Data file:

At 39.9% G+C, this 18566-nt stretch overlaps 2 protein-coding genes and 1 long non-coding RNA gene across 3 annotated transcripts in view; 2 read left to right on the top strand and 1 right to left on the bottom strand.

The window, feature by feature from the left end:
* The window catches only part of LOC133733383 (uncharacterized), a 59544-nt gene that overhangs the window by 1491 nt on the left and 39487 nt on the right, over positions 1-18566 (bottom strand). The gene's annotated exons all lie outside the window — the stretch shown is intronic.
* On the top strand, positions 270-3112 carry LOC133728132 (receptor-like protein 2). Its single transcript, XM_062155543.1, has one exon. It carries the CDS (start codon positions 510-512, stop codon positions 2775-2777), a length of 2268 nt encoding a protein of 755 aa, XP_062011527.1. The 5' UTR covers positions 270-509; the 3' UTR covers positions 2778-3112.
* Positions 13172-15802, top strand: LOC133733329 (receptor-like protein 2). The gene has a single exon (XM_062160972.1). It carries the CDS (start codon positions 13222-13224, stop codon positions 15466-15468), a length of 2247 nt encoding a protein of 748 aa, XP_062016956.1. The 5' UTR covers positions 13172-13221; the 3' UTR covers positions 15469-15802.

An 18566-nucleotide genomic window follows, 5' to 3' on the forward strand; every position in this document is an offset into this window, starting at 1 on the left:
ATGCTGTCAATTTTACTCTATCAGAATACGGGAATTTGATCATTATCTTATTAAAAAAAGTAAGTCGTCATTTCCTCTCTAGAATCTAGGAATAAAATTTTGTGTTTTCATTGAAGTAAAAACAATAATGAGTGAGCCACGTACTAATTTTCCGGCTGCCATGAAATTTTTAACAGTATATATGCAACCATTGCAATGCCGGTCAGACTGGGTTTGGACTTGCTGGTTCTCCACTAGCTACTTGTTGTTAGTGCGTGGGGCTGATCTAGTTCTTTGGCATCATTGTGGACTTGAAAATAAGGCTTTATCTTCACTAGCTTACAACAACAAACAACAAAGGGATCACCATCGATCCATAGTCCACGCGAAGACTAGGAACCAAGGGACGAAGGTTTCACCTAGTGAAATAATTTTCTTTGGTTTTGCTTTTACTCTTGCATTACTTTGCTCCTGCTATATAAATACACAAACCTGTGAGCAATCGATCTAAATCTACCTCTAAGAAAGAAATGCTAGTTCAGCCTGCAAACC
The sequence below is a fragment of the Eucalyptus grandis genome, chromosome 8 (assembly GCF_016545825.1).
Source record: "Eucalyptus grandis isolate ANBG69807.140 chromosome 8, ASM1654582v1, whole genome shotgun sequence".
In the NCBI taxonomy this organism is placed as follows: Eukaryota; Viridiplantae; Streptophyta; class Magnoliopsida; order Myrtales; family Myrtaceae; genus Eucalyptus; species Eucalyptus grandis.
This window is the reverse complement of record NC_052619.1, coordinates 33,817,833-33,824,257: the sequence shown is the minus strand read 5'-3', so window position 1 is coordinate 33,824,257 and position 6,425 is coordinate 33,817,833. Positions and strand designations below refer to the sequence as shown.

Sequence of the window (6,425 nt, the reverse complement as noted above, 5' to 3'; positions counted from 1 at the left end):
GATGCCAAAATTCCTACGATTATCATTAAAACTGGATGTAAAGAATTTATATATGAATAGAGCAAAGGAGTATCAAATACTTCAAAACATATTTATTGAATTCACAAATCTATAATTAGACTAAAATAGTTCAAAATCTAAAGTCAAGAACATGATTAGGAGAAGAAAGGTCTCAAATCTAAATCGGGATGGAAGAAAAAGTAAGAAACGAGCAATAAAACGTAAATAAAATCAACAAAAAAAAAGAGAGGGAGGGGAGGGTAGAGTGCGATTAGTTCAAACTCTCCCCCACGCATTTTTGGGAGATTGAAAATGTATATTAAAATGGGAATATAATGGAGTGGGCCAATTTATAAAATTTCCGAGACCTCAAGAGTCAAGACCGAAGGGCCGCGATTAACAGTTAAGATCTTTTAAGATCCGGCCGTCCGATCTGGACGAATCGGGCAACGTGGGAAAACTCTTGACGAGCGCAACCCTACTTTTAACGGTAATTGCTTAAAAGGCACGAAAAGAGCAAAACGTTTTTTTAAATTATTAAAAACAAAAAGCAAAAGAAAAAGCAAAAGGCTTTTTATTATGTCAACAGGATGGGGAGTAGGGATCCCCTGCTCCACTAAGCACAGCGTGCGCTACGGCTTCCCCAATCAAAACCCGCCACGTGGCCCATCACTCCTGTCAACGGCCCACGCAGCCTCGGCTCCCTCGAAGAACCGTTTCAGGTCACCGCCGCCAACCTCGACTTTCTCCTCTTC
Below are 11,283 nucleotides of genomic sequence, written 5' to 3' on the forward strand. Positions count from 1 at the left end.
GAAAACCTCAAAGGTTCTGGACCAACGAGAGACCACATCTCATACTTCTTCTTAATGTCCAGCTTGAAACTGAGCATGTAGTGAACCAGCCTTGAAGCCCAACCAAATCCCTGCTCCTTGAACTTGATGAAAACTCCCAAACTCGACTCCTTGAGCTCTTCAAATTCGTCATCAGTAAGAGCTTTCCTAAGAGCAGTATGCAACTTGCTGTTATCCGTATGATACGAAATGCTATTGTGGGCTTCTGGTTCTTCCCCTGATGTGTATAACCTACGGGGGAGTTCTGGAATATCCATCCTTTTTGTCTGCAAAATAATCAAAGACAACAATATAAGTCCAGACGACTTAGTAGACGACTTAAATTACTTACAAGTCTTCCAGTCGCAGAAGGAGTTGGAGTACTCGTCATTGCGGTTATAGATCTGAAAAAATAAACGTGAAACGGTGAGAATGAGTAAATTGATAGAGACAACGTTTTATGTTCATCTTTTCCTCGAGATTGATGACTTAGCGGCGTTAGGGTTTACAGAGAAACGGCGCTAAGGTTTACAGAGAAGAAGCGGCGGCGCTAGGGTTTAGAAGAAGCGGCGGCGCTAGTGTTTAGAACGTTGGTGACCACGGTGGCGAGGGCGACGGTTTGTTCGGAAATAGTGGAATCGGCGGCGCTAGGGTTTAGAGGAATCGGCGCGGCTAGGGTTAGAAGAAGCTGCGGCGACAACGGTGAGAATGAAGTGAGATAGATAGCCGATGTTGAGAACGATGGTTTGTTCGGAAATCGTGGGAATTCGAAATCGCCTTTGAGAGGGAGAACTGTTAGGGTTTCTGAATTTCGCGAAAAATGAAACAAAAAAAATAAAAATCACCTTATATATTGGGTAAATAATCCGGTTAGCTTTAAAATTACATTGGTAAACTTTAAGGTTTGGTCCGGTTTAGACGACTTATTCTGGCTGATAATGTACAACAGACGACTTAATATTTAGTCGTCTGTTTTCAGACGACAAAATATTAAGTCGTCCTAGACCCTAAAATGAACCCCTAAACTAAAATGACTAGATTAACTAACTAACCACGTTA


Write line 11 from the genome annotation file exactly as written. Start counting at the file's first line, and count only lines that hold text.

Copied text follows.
This window is the reverse complement of record NC_052619.1, coordinates 33,817,833-33,824,257: the sequence shown is the minus strand read 5'-3', so window position 1 is coordinate 33,824,257 and position 6,425 is coordinate 33,817,833. Positions and strand designations below refer to the sequence as shown.